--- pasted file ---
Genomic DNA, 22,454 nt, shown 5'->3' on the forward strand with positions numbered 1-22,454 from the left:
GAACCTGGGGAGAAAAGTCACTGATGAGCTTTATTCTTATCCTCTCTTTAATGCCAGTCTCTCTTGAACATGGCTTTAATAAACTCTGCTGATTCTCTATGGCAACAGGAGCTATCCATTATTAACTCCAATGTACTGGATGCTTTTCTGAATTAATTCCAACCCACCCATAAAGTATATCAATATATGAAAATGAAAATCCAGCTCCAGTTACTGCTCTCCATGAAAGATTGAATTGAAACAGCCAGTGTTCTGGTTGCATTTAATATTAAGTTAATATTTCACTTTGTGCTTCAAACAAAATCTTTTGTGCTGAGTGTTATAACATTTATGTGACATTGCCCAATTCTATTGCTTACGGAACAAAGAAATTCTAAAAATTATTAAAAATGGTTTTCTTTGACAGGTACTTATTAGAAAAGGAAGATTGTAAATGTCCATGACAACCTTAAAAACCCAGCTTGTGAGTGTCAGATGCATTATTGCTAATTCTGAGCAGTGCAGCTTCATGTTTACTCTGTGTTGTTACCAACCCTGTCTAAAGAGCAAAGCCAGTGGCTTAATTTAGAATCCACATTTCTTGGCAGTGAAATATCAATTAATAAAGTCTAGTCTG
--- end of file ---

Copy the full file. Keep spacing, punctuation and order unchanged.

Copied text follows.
Genomic DNA, 22,454 nt, shown 5'->3' on the forward strand with positions numbered 1-22,454 from the left:
GAACCTGGGGAGAAAAGTCACTGATGAGCTTTATTCTTATCCTCTCTTTAATGCCAGTCTCTCTTGAACATGGCTTTAATAAACTCTGCTGATTCTCTATGGCAACAGGAGCTATCCATTATTAACTCCAATGTACTGGATGCTTTTCTGAATTAATTCCAACCCACCCATAAAGTATATCAATATATGAAAATGAAAATCCAGCTCCAGTTACTGCTCTCCATGAAAGATTGAATTGAAACAGCCAGTGTTCTGGTTGCATTTAATATTAAGTTAATATTTCACTTTGTGCTTCAAACAAAATCTTTTGTGCTGAGTGTTATAACATTTATGTGACATTGCCCAATTCTATTGCTTACGGAACAAAGAAATTCTAAAAATTATTAAAAATGGTTTTCTTTGACAGGTACTTATTAGAAAAGGAAGATTGTAAATGTCCATGACAACCTTAAAAACCCAGCTTGTGAGTGTCAGATGCATTATTGCTAATTCTGAGCAGTGCAGCTTCATGTTTACTCTGTGTTGTTACCAACCCTGTCTAAAGAGCAAAGCCAGTGGCTTAATTTAGAATCCACATTTCTTGGCAGTGAAATATCAATTAATAAAGTCTAGTCTG